We all have times when we are just not in a good mood. When we truly feel awful and hopeless. This is when, no matter how many self-help books or authors you follow, or personal development trainings you attend or how much spirituality you try to re-instill, you just feel like nothing is great.
It is almost like your world which was in colour, suddenly turned to black & white and the sound which was music turned into noise. You are irritable and sensitive and you lack the motivation to change anything.
Getting into a mood – any mood is automatic and natural, but how long you stay in that mood is your choice. Unfortunately, you may not see that you have “chosen” to stay there because often it is a habit. Haven’t you noticed when you or people around you harp on about something unpleasant that happened and has already passed or resolved, complaining about inconveniences again and again, and simply just behaving like a broken bad record? That’s a classic display of being in a mood that is not conducive to being happy.
We cannot avoid moods, we will always be in one mood or another. There is nothing wrong with being in a mood but it would be helpful to identify if the particular mood we are in will support us in having the life and results we desire or not. Because if it won’t, then all you will do is perpetuate a mood that is in the way of you living a joyous life.
I find myself in a terrible mood sometimes and I notice it when I start to blame. When I find a way to look for people I can blame for anything that did not go as I wanted them to. In my work though, I have to find ways to switch. I can’t get on the phone with a client or write if I am feeling self-indulgent and moody.
The difference with a mood and an emotion is that emotions are usually triggered by something that happens and we can stay in a mood for longer stretches of times and usually just “find” ourselves in it. You can also “catch” a mood, haven’t you felt it when you walk into a room where everyone is somber and then you too feel that way? Practice affecting the moods in a room instead of being influenced by it. This is a powerful tool that you can use at home or at work.
The quickest fix-it I have is to change my focus from in to out. So instead of thinking about myself, I would do the needful, eat, drink a lot of water and then focus on other people. Focus out! On my clients, family or friends. The instant I focus out, my mood shifts.
To help you to change your mood, using some of the principles from my Ontological Coach training at Newfield Network, you can use your body to hasten the shift. So if you can’t think or talk yourself into a better mood, put on some music and dance and shake your bad mood away for a few minutes, or hold your head up, breathe in deep and accept the emotions you are feeling, then shake them out. A bad mood is often the result of the body feeling uncomfortable or the mind going into a thought pattern of fear, doubt and insecurity. So trust me, close the door and dance for a few songs and lose your body and emotions in the beat. This one works like a charm. I promise! Changing your physiology is a quick and very profound way of changing your mood.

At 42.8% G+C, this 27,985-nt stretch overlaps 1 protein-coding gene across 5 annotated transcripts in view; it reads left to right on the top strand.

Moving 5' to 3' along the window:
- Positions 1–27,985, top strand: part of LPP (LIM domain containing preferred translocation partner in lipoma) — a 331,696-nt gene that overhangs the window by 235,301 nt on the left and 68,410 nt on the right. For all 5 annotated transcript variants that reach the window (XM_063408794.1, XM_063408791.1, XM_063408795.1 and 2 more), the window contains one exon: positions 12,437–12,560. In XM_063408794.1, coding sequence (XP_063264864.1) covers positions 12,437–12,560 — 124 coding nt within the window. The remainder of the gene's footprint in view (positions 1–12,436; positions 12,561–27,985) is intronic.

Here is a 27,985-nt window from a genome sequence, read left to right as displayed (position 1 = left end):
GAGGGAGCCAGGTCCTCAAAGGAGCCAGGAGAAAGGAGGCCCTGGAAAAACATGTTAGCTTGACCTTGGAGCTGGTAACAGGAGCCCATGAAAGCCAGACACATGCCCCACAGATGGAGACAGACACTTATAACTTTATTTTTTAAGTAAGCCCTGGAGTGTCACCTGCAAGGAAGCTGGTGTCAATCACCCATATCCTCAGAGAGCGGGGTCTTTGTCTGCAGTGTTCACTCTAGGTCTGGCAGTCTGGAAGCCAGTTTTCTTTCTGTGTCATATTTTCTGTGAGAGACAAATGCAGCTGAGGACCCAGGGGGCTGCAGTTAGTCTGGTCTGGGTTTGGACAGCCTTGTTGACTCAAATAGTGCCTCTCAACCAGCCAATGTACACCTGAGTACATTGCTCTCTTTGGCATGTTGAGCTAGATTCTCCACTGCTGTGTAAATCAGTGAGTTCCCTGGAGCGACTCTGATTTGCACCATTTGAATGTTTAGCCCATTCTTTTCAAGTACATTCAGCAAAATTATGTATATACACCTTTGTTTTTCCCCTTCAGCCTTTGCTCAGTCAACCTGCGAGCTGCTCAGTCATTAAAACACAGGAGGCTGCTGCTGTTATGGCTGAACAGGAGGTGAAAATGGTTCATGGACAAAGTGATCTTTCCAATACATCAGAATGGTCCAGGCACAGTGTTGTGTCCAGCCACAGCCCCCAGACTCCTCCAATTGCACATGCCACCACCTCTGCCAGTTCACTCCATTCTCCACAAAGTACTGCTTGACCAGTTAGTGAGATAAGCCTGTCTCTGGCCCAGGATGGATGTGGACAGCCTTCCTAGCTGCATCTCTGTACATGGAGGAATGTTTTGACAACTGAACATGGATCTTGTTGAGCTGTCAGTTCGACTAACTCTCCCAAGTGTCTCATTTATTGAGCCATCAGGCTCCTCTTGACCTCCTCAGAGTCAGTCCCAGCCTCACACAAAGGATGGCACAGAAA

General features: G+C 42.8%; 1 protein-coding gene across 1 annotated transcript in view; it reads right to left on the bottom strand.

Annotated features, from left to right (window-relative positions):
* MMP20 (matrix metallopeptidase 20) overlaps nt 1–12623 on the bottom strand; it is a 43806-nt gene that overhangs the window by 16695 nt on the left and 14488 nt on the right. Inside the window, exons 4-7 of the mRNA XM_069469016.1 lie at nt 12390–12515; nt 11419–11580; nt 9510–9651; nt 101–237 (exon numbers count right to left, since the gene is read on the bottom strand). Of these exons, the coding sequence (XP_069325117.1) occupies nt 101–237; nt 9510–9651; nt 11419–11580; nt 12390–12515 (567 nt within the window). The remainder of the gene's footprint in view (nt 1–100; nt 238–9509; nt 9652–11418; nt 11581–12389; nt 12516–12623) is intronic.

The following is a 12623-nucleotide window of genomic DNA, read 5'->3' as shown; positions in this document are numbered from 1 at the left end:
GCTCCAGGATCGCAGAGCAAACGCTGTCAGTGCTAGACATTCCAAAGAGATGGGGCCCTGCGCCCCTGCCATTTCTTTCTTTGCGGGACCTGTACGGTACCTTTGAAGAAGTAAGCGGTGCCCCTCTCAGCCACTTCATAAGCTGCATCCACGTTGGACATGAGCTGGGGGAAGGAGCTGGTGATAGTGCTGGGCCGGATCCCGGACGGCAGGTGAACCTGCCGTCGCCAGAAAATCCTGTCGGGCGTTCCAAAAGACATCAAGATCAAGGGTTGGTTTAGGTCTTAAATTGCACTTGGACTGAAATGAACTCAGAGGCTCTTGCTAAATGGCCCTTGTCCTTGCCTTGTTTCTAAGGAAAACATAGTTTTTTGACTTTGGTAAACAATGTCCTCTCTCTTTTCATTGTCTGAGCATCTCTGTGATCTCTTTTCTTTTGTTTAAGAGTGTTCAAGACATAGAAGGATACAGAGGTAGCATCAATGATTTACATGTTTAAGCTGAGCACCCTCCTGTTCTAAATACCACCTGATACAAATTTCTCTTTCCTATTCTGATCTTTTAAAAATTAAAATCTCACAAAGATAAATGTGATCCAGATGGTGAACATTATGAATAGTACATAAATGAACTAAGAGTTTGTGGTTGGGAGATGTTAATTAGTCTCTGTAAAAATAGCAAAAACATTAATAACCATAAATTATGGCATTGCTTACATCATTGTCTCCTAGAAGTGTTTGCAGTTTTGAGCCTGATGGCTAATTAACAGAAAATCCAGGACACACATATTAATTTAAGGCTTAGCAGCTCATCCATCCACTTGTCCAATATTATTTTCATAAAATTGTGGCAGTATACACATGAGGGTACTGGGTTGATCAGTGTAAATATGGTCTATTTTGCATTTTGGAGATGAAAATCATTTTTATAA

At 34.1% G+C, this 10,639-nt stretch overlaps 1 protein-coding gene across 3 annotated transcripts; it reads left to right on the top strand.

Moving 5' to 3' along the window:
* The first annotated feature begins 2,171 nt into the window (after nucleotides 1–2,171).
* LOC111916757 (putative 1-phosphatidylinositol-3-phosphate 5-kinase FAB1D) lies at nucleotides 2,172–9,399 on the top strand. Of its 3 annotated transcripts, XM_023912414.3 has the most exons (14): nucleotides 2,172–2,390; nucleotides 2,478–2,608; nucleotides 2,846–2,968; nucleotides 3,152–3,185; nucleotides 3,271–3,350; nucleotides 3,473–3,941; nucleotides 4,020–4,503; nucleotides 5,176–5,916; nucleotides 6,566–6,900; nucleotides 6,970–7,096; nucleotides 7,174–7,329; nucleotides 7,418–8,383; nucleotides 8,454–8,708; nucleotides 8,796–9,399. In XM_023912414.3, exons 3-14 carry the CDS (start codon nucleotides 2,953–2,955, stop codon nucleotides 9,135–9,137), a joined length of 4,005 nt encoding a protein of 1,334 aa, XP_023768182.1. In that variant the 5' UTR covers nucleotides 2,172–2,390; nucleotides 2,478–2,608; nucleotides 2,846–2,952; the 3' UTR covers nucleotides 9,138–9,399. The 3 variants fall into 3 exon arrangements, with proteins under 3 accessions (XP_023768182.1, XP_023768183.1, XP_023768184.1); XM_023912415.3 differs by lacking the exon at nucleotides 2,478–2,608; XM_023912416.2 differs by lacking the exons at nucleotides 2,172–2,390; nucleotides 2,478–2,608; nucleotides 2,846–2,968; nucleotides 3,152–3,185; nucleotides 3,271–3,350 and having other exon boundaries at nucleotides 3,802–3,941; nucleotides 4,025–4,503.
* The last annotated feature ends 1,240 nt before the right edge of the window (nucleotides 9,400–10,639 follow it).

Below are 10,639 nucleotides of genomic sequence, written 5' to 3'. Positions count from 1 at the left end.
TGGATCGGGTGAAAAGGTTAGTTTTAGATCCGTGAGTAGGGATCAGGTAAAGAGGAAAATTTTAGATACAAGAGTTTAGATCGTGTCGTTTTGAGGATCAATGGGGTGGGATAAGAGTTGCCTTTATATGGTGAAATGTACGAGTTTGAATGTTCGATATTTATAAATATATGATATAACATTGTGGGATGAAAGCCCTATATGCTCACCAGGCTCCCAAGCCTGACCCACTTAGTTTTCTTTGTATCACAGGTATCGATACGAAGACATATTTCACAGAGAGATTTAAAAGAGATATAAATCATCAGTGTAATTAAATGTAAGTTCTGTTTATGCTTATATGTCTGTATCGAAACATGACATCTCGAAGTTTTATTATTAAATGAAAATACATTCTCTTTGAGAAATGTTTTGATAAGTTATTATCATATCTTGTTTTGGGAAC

Bad moods can be detrimental to our loving relationships. We expect our partners or close friends to understand and tolerate that we sometimes get into these moods and that they should not expect much out of us when we are down, but all this does is give us a cop-out for not focusing on them at all. It gives us more reason to focus in and self-indulge while we hurt the people we most care about and then both of you will have lost some intimacy and will have to rebuild it way after you have emerged from your moodiness.
Our feelings and moods, like the weather changes from moment to moment, our hormones affect them, as does the moon cycle, the time of the month, our birth order, the food we have eaten and a myriad of factors. If we were to base our actions and decisions on our feelings & moods, we will end up like a cat chasing its tail. Even when it feels weird to do “fun” and “funny” things, trust me and do it anyway, soon your mood will change long enough for you to get involved in something else and then all the reasons to be happy will just all pile on.
Bad moods distort the way we see things. They make bad things look bigger and good things look smaller. But it’s an unreliable view. Tomorrow, all the same things will look different. Come what may, tomorrow is another day, as Clark Gable so aptly said in “Gone With the Wind” In my upcoming book there is an exercise called “Pleasure Lists” and this is another great way to switch your mood by choice.
When you act in spite of your mood, you are choosing to manage and control your mind instead of letting it control you!
*Images courtesy: © Thinkstock photos/ Getty Images
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